[SciPy-dev] Contouring algorithm in xplt

Fernando Perez fperez at colorado.edu
Fri Mar 7 16:41:22 CST 2003


> Plotting is such a hang-up right now for the adoption of SciPy that I
> wonder if it wouldn't be wise to port xplt to Windows (I actually don't
> think it would take that long and I could hire a student to do over the
> next few months).
> 
> It's not the ideal long-term solution but it would give us a known, fast
> plotting interface (kind of like Matlab 4.2 plotting) for simple plots and
> we could then continue to develop chaco as the long-term solution without losing
> valuable potential contributors who can't find the plotting package, or
> get it to work.
> 
> Perhaps all of this is already available with gnuplot and we just need to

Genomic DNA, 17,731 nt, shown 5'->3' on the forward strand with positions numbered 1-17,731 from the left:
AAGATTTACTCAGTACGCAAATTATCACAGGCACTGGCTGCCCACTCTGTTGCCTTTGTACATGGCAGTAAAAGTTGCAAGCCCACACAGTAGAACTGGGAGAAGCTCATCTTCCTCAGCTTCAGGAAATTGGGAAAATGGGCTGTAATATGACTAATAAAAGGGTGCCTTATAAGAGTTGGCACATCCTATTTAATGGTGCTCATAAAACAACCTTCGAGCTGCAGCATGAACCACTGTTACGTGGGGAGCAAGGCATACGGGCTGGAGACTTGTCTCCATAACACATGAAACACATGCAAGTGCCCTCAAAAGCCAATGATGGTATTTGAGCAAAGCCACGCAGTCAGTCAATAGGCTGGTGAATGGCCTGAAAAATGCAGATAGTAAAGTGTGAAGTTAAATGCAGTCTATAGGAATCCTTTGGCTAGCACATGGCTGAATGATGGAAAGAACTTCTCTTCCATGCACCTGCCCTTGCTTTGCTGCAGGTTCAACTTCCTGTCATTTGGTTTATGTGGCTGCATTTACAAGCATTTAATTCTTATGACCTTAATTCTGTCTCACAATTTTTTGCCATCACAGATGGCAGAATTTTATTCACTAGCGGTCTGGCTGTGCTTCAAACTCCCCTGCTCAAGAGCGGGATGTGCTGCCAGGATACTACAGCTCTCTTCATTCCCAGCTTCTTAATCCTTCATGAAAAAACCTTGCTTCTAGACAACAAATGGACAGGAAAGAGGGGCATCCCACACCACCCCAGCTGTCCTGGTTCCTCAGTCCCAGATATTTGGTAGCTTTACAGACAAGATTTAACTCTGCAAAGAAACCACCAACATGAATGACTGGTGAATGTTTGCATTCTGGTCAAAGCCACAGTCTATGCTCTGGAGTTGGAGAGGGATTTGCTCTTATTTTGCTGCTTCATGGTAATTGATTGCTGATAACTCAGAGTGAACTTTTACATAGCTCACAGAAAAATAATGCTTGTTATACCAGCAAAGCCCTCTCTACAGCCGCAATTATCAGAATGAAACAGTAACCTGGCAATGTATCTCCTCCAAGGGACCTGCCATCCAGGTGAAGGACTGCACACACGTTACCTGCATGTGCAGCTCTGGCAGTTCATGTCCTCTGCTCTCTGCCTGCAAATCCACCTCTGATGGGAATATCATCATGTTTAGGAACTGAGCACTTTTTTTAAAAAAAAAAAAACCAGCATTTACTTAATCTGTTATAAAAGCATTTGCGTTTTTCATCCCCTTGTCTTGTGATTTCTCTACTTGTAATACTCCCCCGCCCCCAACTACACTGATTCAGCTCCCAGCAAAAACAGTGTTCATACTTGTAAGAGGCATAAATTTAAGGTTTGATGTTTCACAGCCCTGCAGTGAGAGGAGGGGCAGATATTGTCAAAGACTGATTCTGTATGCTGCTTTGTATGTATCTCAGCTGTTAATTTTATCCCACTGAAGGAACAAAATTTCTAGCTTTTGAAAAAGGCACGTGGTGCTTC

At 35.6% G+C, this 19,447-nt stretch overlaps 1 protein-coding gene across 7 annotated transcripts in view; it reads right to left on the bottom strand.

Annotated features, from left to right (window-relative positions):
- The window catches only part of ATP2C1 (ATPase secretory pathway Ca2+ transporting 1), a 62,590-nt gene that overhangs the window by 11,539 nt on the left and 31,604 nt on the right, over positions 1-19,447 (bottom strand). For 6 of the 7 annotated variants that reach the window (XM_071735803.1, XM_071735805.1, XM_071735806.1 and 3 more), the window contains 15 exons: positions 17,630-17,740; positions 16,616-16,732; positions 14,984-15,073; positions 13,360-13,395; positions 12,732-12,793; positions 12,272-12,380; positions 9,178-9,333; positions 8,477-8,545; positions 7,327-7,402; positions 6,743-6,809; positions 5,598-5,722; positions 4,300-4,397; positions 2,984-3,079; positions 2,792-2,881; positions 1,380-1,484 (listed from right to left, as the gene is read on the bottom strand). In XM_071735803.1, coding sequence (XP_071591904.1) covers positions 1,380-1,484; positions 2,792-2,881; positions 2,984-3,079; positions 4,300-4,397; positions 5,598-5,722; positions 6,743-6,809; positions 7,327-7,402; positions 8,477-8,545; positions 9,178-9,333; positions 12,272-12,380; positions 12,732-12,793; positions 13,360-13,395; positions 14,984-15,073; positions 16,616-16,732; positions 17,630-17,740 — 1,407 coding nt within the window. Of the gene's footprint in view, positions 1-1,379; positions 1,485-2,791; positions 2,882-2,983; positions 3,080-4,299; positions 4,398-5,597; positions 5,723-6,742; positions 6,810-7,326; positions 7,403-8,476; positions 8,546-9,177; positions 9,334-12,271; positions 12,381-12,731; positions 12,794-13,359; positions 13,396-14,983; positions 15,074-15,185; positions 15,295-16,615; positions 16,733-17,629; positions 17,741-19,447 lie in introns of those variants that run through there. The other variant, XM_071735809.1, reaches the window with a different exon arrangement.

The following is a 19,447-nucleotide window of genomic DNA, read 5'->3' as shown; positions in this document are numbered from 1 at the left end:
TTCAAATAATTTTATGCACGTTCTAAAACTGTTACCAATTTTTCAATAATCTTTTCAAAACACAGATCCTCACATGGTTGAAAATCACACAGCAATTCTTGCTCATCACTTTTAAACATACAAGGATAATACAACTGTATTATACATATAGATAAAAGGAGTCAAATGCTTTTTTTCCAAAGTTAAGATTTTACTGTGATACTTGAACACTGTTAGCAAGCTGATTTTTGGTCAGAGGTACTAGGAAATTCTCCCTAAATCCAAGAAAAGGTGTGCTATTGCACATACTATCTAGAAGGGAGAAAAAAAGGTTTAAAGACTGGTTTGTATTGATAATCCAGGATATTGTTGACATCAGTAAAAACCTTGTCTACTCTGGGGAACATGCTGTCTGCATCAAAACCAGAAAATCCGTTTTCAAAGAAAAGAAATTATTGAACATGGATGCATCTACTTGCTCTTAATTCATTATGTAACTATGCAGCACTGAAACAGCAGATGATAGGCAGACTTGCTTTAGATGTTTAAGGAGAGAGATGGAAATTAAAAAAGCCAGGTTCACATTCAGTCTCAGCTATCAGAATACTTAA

> do a better job of interfacing with it, but I'm not sure.

I've held back from even looking at xplt because I find gnuplot pretty much 
ok.  Especially if one uses the cvs gnuplot with mouse support for zooming 
interactively, I actually _really_ like it.  And its plotting/eps quality is 
very good for 2-d graphs.  Gnuplot may feel old-school, but it's solid 
software (it's been around forever).

In IPython I extended the original Gnuplot.py a fair bit, to the point where 
the gnuplot interface exposed by ipython is IMHO pretty usable.  Generating 
eps output is much easier, and sipmle x-y plots can be done with much less 
fuss than the original Gnuplot.py demands.  I did all the 2-d plots of my 
thesis with it last year, with very good results and no hangups.

For fancy 3d work I rely on MayaVi, which gets better every day.

All the code in ipython is available not just for download, but I'm willing to 
change the licensing (as I've said before) to anything needed for scipy's 
purposes.


Just some thoughts.

Best,

f.




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